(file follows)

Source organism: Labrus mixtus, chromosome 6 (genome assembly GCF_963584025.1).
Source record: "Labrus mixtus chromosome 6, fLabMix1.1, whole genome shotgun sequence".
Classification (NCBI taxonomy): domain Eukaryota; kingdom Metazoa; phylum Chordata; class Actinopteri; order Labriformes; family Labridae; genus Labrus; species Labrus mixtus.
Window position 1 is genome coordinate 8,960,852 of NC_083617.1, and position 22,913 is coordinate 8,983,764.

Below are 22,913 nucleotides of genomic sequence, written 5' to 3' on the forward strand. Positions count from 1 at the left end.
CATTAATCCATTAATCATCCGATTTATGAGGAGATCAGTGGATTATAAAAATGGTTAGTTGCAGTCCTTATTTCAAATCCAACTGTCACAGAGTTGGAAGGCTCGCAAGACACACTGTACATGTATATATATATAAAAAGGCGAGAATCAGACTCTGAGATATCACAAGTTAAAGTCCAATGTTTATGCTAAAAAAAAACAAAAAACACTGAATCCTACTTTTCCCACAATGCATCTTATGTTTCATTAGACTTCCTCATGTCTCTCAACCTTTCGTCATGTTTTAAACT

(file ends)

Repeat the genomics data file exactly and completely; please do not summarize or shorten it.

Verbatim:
Source organism: Labrus mixtus, chromosome 6 (genome assembly GCF_963584025.1).
Source record: "Labrus mixtus chromosome 6, fLabMix1.1, whole genome shotgun sequence".
Classification (NCBI taxonomy): domain Eukaryota; kingdom Metazoa; phylum Chordata; class Actinopteri; order Labriformes; family Labridae; genus Labrus; species Labrus mixtus.
Window position 1 is genome coordinate 8,960,852 of NC_083617.1, and position 22,913 is coordinate 8,983,764.

Below are 22,913 nucleotides of genomic sequence, written 5' to 3' on the forward strand. Positions count from 1 at the left end.
CATTAATCCATTAATCATCCGATTTATGAGGAGATCAGTGGATTATAAAAATGGTTAGTTGCAGTCCTTATTTCAAATCCAACTGTCACAGAGTTGGAAGGCTCGCAAGACACACTGTACATGTATATATATATAAAAAGGCGAGAATCAGACTCTGAGATATCACAAGTTAAAGTCCAATGTTTATGCTAAAAAAAAACAAAAAACACTGAATCCTACTTTTCCCACAATGCATCTTATGTTTCATTAGACTTCCTCATGTCTCTCAACCTTTCGTCATGTTTTAAACT